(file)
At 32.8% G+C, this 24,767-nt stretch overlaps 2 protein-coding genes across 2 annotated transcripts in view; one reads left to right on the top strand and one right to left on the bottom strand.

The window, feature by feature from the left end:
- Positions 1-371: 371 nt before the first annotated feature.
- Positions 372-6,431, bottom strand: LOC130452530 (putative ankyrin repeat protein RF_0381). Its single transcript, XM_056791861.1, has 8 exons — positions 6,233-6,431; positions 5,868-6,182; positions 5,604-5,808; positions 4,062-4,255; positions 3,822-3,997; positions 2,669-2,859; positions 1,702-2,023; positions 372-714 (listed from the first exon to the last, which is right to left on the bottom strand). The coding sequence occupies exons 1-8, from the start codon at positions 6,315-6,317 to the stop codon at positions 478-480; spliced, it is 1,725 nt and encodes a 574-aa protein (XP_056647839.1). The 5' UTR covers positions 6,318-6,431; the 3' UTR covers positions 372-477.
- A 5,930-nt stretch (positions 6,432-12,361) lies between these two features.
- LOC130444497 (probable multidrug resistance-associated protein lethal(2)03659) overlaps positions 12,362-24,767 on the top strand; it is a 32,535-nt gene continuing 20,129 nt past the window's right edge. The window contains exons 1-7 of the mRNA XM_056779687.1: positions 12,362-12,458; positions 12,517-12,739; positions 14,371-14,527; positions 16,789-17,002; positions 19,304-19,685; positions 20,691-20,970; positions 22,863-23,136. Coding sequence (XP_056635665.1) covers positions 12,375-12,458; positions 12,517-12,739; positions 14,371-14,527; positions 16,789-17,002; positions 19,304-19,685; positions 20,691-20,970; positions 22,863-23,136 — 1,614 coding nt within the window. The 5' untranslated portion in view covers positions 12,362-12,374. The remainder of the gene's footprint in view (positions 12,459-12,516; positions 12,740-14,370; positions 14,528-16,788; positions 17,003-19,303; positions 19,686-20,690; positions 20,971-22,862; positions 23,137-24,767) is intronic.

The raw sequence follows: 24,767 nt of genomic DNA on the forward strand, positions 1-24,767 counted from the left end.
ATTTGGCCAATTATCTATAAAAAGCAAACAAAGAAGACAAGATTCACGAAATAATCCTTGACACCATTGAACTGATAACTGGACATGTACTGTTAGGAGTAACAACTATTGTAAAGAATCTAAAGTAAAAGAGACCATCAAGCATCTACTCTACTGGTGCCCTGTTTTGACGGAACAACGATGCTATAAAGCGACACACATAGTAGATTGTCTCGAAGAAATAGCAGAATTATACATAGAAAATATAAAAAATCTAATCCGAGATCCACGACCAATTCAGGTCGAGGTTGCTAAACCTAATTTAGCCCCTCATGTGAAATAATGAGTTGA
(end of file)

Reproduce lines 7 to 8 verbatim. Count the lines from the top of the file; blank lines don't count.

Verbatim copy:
The raw sequence follows: 24,767 nt of genomic DNA on the forward strand, positions 1-24,767 counted from the left end.
ATTTGGCCAATTATCTATAAAAAGCAAACAAAGAAGACAAGATTCACGAAATAATCCTTGACACCATTGAACTGATAACTGGACATGTACTGTTAGGAGTAACAACTATTGTAAAGAATCTAAAGTAAAAGAGACCATCAAGCATCTACTCTACTGGTGCCCTGTTTTGACGGAACAACGATGCTATAAAGCGACACACATAGTAGATTGTCTCGAAGAAATAGCAGAATTATACATAGAAAATATAAAAAATCTAATCCGAGATCCACGACCAATTCAGGTCGAGGTTGCTAAACCTAATTTAGCCCCTCATGTGAAATAATGAGTTGA